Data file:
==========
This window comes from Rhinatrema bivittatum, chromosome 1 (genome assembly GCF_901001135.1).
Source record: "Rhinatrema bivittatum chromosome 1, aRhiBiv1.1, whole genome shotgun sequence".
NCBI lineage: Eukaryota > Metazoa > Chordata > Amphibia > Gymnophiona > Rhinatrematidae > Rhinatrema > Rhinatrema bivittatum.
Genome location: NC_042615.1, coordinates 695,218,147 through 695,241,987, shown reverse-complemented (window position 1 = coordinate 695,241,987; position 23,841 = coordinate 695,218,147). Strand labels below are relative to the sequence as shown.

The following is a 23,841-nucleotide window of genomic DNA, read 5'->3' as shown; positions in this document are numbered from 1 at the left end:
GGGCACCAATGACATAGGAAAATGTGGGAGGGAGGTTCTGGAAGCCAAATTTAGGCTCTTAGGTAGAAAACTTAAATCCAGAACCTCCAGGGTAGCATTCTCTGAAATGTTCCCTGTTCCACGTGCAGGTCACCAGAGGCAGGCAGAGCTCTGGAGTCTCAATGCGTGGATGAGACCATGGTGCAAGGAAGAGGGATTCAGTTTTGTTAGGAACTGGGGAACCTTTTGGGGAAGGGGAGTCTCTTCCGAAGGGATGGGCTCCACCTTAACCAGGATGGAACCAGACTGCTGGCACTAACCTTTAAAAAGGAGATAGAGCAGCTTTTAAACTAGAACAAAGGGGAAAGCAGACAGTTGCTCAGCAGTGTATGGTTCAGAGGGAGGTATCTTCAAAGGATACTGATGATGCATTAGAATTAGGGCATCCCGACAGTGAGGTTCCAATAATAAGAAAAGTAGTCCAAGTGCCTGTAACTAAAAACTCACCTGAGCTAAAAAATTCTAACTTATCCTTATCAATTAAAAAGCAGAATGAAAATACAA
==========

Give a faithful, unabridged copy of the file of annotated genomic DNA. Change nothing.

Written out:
This window comes from Rhinatrema bivittatum, chromosome 1 (genome assembly GCF_901001135.1).
Source record: "Rhinatrema bivittatum chromosome 1, aRhiBiv1.1, whole genome shotgun sequence".
NCBI lineage: Eukaryota > Metazoa > Chordata > Amphibia > Gymnophiona > Rhinatrematidae > Rhinatrema > Rhinatrema bivittatum.
Genome location: NC_042615.1, coordinates 695,218,147 through 695,241,987, shown reverse-complemented (window position 1 = coordinate 695,241,987; position 23,841 = coordinate 695,218,147). Strand labels below are relative to the sequence as shown.

The following is a 23,841-nucleotide window of genomic DNA, read 5'->3' as shown; positions in this document are numbered from 1 at the left end:
GGGCACCAATGACATAGGAAAATGTGGGAGGGAGGTTCTGGAAGCCAAATTTAGGCTCTTAGGTAGAAAACTTAAATCCAGAACCTCCAGGGTAGCATTCTCTGAAATGTTCCCTGTTCCACGTGCAGGTCACCAGAGGCAGGCAGAGCTCTGGAGTCTCAATGCGTGGATGAGACCATGGTGCAAGGAAGAGGGATTCAGTTTTGTTAGGAACTGGGGAACCTTTTGGGGAAGGGGAGTCTCTTCCGAAGGGATGGGCTCCACCTTAACCAGGATGGAACCAGACTGCTGGCACTAACCTTTAAAAAGGAGATAGAGCAGCTTTTAAACTAGAACAAAGGGGAAAGCAGACAGTTGCTCAGCAGTGTATGGTTCAGAGGGAGGTATCTTCAAAGGATACTGATGATGCATTAGAATTAGGGCATCCCGACAGTGAGGTTCCAATAATAAGAAAAGTAGTCCAAGTGCCTGTAACTAAAAACTCACCTGAGCTAAAAAATTCTAACTTATCCTTATCAATTAAAAAGCAGAATGAAAATACAA